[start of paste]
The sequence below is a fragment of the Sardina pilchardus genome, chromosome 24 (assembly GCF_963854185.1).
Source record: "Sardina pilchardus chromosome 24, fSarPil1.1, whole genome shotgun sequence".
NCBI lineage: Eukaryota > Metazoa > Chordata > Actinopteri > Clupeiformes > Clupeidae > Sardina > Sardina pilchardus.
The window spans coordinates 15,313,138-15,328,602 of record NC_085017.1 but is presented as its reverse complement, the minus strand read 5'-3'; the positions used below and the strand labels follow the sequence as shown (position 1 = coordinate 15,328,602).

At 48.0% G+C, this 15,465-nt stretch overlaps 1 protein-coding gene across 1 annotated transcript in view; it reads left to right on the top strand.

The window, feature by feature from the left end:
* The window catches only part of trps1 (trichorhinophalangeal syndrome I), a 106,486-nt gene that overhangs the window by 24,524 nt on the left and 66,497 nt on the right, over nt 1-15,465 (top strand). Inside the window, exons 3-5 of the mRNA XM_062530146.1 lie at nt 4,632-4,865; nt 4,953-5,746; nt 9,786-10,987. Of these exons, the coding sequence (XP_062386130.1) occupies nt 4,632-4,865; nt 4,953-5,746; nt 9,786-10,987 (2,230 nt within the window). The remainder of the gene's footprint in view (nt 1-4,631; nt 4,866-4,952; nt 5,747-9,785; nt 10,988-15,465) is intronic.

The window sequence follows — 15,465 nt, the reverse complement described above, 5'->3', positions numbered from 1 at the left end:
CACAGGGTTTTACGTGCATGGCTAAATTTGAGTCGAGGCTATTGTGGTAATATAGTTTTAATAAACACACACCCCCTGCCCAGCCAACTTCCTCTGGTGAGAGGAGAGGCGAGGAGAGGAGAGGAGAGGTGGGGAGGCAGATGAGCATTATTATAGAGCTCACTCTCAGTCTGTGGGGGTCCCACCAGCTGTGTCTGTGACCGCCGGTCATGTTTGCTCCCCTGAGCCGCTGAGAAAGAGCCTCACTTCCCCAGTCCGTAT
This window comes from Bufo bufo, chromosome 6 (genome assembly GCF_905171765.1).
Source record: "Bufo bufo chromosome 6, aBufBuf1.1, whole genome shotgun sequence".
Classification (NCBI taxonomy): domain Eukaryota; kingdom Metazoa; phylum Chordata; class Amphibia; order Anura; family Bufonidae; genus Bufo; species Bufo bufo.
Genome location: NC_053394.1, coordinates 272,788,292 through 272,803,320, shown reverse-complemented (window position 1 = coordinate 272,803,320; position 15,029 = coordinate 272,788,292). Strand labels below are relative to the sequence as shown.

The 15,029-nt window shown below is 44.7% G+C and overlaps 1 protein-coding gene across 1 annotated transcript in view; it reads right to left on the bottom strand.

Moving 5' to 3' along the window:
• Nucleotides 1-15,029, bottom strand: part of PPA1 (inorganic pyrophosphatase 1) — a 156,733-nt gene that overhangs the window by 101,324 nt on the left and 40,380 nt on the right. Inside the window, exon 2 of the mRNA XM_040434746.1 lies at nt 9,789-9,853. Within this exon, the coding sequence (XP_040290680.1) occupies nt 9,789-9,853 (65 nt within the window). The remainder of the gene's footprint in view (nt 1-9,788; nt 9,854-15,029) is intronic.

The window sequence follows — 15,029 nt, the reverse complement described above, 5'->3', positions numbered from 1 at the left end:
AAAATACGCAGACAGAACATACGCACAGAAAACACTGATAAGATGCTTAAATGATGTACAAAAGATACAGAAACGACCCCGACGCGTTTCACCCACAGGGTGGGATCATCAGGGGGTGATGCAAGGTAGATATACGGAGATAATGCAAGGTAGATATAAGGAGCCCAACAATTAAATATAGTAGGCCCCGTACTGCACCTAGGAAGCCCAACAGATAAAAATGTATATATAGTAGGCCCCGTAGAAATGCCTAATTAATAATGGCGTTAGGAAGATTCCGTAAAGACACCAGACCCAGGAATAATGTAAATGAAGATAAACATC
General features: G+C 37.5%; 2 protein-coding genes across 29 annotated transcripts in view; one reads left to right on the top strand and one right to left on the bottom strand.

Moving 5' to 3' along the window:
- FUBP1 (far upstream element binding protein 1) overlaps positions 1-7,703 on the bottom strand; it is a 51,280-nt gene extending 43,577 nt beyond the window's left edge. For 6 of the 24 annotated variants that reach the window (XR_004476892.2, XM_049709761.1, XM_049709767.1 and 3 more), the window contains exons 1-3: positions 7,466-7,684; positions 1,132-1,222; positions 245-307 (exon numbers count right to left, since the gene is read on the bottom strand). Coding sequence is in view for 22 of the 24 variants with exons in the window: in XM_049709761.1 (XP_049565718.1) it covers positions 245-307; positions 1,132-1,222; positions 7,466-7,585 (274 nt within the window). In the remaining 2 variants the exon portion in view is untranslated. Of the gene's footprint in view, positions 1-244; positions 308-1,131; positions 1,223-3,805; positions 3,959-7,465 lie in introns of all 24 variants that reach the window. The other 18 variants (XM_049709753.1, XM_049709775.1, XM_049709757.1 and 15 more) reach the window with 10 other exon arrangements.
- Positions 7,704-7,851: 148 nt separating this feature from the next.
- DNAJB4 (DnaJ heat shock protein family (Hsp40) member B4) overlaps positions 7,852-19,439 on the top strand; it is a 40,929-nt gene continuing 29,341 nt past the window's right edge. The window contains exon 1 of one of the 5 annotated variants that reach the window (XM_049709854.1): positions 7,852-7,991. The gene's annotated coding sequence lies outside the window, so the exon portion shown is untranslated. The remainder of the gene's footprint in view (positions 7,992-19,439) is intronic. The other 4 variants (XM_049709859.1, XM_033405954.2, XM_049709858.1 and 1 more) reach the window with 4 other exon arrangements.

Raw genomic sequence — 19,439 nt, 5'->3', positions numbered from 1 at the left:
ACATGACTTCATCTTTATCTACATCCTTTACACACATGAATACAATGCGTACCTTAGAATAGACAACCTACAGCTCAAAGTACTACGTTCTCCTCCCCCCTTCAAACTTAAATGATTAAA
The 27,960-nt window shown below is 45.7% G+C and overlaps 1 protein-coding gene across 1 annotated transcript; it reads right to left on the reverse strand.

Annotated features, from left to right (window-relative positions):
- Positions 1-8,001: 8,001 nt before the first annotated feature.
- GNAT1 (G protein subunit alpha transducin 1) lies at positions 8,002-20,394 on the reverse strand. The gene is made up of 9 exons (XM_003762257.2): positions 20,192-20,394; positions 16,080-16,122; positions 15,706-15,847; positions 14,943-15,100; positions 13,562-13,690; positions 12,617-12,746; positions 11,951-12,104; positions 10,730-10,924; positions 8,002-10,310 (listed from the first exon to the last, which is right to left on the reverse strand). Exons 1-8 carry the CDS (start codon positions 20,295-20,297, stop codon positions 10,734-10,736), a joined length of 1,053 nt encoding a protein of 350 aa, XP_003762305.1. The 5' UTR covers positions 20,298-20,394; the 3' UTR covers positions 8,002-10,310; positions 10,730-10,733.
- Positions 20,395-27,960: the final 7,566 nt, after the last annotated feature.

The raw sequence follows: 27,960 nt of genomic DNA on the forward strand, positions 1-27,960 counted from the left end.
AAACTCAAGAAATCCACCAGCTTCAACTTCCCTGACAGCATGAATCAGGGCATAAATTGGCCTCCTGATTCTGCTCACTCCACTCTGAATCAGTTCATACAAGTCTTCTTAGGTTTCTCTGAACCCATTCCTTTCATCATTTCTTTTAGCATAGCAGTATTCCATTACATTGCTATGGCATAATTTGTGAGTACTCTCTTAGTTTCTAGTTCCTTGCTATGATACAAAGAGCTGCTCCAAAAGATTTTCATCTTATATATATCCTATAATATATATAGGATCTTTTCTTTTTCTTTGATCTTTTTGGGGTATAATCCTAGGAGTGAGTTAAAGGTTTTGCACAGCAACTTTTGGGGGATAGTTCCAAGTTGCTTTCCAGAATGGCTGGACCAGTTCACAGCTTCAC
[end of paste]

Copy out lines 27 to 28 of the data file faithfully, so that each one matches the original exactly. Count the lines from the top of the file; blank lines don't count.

Annotated features, from left to right (window-relative positions):
- Positions 1-8,001: 8,001 nt before the first annotated feature.